Excerpted from "Aphasia v. Apraxia," Stroke Connection Magazine September/October 2003 (Last science update March 2013)
Communication disorders that can appear following stroke or other brain injury include aphasia, apraxia of speech and oral apraxia. At times, it may be difficult to identify which of these conditions a survivor is dealing with, particularly since it is possible for all three to be present at the same time.
Aphasia is impairment in the ability to use or comprehend words.
It may cause difficulty:
Finding the word to express a thought.
Understanding grammatical sentences.
Reading or writing words or sentences.
|Restoring language ability||Understanding spoken language
Example: Word/picture matching
Stimulating word finding
Example: Identify features of a target word to cue its name (i.e., size or shape)
|Learning compensating communication methods||Using writing or gestures
Training conversation partners so they may adjust the way they communicate with persons with aphasia
Apraxia of speech (verbal apraxia) is difficulty initiating and executing voluntary movement patterns necessary to produce speech when there is no paralysis or weakness of speech muscles.
It may cause difficulty:
Producing the desired speech sound.
Using the correct rhythm and rate of speaking.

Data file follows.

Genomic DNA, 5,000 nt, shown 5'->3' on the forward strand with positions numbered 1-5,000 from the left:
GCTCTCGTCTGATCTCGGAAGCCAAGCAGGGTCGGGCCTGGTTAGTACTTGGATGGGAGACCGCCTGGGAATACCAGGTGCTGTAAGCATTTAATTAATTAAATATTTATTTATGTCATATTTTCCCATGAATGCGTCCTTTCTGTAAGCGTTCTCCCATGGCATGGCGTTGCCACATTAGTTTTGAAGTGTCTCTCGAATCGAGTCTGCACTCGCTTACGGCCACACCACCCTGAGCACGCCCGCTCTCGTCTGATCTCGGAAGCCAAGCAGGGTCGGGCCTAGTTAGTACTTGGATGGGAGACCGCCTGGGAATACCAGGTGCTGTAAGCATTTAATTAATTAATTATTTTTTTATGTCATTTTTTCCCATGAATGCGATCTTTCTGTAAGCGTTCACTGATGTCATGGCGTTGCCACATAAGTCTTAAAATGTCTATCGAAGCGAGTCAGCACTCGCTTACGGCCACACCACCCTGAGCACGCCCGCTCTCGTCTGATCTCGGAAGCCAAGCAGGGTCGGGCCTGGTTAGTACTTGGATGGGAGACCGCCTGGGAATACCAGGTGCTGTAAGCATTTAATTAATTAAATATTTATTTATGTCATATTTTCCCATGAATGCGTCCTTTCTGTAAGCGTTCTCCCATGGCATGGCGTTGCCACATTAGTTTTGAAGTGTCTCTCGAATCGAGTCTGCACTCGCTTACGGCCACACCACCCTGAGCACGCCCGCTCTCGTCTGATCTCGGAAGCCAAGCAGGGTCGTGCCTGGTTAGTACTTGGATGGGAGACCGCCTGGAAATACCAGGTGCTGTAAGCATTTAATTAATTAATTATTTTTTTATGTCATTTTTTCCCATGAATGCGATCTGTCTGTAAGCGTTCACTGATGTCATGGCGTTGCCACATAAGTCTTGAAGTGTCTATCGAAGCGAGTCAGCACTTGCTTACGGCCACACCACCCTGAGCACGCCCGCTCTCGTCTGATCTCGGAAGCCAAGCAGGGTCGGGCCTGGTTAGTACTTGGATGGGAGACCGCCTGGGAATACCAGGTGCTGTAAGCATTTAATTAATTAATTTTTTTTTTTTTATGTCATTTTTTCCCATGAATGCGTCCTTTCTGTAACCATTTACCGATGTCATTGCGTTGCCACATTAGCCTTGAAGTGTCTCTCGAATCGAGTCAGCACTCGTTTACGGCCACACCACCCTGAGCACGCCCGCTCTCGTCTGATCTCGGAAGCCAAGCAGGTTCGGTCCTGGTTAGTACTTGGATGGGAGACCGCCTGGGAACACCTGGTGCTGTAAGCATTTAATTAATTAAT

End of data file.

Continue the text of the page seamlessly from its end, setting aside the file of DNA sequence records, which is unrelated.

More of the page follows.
|Teaching sound production||Repeating words
Instruction on placement of oral structures
|Teaching rhythm and rate||Using a metronome or finger-snapping to keep time
Prolonging duration of sentences
|Providing an alternative or augmentative communication system that requires little or no speaking||Low-tech system – Paper and pencil
High-tech system – Computer program that produces voice output at keystroke
Oral apraxia, also referred to as nonverbal oral apraxia, is difficulty voluntarily moving the muscles of the lips, throat, soft palate and tongue for purposes other than speech, such as smiling or whistling. It may be difficult to carry out commands such as blowing a kiss, opening the mouth or puffing the cheeks. Because oral apraxia doesn’t affect speech or swallowing, it may not be treated by a speech-language pathologist.
Read more Aphasia articles:
- Talking Tech: How technology helps survivors with aphasia (opens in new window)
- Aphasia: Helping others get comfortable (opens in new window)
- Aphasia vs. Apraxia
- Dysarthria & Apraxia - How Stroke Affects Speech (opens in new window)
- Auditory Overload
Reading, Writing and Math
- Reading Rehab (PDF opens in new window)
- Putting Words on Paper (PDF opens in new window)
- Acalculia - Math Challenges After Stroke (opens in new window)
Maximizing Communication Recovery & Independence
- Talking Tough?
- Constraint Induced Language Therapy for Aphasia
- Actions Speak as Loud as Words (opens in new window)
- Computers & Language Rehab
- From Singing to Speaking
- When the Word Escapes (opens in new window)
- Options for Aphasia Therapy When Insurance Stops (opens in new window)
Tips from people living with aphasia
- Living with Aphasia (PDF opens in new window)
- Communication Advice from Experts - Survivors with Aphasia (PDF opens in new window)
This content was last reviewed on 03/18/2013.